Frontiers in Neurology (2020-09-01)

Characteristics of Non-linguistic Cognitive Impairment in Post-stroke Aphasia Patients

  • Jingfan Yao,
  • Jingfan Yao,
  • Jingfan Yao,
  • Xinxin Liu,
  • Qi Liu,
  • Jinfang Wang,
  • Na Ye,
  • Xiao Lu,
  • Yishuang Zhao,
  • Hongyan Chen,
  • Zaizhu Han,
  • Miaoxin Yu,
  • Yu Wang,
  • Gaifen Liu,
  • Gaifen Liu,
  • Gaifen Liu,
  • Yumei Zhang,
  • Yumei Zhang

Journal volume & issue
Vol. 11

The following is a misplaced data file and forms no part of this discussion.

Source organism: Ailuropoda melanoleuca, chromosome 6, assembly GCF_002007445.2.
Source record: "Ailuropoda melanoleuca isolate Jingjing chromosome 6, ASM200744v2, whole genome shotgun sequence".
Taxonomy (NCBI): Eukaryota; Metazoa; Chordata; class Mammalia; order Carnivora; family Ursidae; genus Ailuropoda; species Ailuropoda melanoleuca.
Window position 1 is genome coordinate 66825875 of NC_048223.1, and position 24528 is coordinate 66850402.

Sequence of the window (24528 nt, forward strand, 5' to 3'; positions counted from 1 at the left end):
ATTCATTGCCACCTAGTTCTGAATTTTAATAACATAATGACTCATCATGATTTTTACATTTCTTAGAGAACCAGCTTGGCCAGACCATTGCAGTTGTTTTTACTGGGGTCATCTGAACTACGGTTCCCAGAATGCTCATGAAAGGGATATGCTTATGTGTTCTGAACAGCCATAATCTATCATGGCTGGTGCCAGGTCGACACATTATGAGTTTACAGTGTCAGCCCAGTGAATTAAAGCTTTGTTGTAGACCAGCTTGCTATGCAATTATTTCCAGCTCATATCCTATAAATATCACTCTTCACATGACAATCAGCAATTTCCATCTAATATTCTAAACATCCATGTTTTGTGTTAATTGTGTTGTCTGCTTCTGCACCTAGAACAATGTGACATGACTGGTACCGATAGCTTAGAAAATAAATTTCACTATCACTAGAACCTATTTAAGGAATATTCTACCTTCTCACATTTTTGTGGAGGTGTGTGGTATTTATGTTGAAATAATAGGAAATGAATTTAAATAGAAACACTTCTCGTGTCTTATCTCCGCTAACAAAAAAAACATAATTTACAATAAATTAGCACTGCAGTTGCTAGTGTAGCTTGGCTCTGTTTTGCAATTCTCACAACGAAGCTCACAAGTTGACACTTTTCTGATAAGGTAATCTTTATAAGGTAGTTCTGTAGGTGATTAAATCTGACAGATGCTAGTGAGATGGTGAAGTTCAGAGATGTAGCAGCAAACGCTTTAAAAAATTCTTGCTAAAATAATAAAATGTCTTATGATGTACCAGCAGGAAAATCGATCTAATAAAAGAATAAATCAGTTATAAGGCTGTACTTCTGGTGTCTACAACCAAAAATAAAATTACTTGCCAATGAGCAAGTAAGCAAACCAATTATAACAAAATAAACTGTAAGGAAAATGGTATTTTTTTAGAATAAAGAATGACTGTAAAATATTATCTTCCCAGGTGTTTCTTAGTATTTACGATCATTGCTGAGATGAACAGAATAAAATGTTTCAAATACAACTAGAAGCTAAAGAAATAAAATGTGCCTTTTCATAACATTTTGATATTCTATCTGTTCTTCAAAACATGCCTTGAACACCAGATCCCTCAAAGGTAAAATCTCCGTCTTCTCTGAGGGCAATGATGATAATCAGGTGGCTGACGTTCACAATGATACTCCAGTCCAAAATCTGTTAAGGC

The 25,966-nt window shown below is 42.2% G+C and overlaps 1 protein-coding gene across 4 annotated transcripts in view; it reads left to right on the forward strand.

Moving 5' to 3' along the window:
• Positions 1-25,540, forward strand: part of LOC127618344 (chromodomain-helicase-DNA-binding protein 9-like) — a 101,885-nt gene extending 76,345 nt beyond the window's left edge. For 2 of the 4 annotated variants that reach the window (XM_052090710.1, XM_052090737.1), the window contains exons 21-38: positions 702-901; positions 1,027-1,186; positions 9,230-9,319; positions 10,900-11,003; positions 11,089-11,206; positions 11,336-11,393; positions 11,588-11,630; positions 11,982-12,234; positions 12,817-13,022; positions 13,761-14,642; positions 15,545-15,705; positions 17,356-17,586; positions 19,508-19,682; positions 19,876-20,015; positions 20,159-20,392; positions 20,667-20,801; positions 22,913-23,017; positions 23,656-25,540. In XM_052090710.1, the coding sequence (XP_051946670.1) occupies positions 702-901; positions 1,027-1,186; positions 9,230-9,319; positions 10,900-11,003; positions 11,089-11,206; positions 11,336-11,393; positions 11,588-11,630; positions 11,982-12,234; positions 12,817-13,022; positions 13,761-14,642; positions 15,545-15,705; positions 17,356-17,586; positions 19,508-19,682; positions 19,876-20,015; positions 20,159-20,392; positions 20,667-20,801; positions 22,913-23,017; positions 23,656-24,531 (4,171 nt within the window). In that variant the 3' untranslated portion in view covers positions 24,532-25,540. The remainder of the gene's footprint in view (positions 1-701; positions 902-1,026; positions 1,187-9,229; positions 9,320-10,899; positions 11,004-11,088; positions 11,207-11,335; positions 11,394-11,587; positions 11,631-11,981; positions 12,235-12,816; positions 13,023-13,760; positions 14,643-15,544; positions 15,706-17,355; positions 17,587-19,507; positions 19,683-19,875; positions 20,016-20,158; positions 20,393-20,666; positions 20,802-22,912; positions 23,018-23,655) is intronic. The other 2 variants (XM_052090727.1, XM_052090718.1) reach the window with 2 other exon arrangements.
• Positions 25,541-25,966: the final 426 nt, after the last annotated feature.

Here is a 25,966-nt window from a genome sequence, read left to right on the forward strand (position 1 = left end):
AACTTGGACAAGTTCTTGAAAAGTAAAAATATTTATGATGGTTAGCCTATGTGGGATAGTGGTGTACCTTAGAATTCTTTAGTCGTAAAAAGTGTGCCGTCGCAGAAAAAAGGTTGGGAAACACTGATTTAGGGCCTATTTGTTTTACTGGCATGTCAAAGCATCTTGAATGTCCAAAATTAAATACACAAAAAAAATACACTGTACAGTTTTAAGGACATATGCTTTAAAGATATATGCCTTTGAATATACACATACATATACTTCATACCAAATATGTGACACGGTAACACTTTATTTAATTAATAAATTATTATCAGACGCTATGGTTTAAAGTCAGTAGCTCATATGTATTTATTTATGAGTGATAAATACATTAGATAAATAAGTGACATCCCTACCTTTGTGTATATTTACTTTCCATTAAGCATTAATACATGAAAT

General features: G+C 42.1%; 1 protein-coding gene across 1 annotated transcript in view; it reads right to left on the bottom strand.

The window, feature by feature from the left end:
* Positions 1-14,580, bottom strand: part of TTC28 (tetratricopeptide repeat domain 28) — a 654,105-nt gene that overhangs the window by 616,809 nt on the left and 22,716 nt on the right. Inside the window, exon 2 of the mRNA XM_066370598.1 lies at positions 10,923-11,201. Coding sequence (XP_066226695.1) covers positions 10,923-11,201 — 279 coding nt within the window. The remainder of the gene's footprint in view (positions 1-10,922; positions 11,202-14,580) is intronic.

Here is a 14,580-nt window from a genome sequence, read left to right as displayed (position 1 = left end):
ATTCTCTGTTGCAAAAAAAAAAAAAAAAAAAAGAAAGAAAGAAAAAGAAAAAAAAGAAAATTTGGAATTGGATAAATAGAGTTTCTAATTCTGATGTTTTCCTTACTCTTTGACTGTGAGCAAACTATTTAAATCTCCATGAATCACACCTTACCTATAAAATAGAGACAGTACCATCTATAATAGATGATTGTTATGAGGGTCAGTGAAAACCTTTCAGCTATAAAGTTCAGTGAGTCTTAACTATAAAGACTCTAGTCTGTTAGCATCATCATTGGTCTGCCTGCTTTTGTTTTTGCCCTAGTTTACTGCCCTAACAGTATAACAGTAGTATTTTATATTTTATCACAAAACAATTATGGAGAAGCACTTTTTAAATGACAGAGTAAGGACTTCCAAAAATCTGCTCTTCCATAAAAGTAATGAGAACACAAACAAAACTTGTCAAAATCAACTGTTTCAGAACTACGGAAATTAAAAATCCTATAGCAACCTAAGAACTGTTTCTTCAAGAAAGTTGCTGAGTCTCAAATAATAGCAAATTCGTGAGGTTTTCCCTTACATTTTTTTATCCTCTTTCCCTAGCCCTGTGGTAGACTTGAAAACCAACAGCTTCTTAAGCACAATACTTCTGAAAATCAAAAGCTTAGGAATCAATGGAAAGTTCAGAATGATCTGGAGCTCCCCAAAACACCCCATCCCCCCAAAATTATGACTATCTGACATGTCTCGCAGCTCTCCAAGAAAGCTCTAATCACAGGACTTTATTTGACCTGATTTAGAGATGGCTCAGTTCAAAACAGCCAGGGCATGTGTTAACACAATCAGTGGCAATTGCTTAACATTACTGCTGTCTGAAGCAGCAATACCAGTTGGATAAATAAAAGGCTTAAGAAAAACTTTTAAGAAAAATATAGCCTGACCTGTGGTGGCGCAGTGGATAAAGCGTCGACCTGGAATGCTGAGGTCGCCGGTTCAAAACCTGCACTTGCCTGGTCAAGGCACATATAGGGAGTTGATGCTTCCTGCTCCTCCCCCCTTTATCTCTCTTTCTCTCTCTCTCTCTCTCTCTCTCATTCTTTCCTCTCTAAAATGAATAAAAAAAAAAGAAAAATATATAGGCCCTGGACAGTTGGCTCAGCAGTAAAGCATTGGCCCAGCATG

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Background: Non-linguistic cognitive training has been suggested to improve the communication skills of patients with post-stroke aphasia (PSA). However, the association between language and non-linguistic cognitive functions is not fully understood. In this study, we used the Loewenstein Occupational Therapy Cognitive Assessment (LOTCA) to evaluate the characteristics of non-linguistic cognitive impairments in Chinese PSA patients.Methods: A total of 86 stroke patients were recruited in this study. Language and non-linguistic cognitive impairments were evaluated by the Western Aphasia Battery (WAB) and LOTCA, respectively. The patients were divided into two groups (PSA and non-PSA), and the Chinese norm (the data came from 44 Chinese individuals without neurological disorders in a previous study) was used as the control group. The LOTCA scores were compared among the three groups. Patients in the PSA group were subdivided into the fluent aphasia group (FAG) and the non-FAG according to the Chinese aphasia fluency characteristic scale. The LOTCA scores were also compared between the PSA subdivisions. Potential confounders were adjusted in the analysis of covariance. Partial correlation analysis between the subscores of WAB and LOTCA was also performed.Results: The total LOTCA scores in the PSA group (75.11 ± 17.08) were significantly lower compared with scores in the non-PSA (96.80 ± 7.75, P < 0.001) and the control group (97.65 ± 16.24, P < 0.001). The PSA group also had lower orientation, visual perception (VP), spatial perception (SP), visuomotor organization, thinking operation, and attention scores. The total LOTCA, orientation, VP, SP, and MP scores were lower in the non-FAG (69.24 ± 18.06, 8.62 ± 5.09, 12.76 ± 2.47, 7.48 ± 3.01, and 9.62 ± 2.25, respectively) compared with the FAG (80.36 ± 14.07, 12.14 ± 3.99, 14.09 ± 1.93, 9.68 ± 3.01, 10.55 ± 1.63, respectively, P's < 0.05). The aphasia quotient was positively correlated with the total score of LOTCA and scores of orientation, VP, SP, and MP (r = 0.710, 0.744, 0.565, 0.597, and 0.616; P < 0.001).Conclusion: Compared with stroke patients without aphasia, patients with PSA often have more extensive and serious non-linguistic cognitive impairments. Patients with non-fluent aphasia often present with serious cognitive impairments than those with fluent aphasia, especially the impairments of orientation and SP. Non-linguistic cognitive impairments correlate with language impairments in aphasia.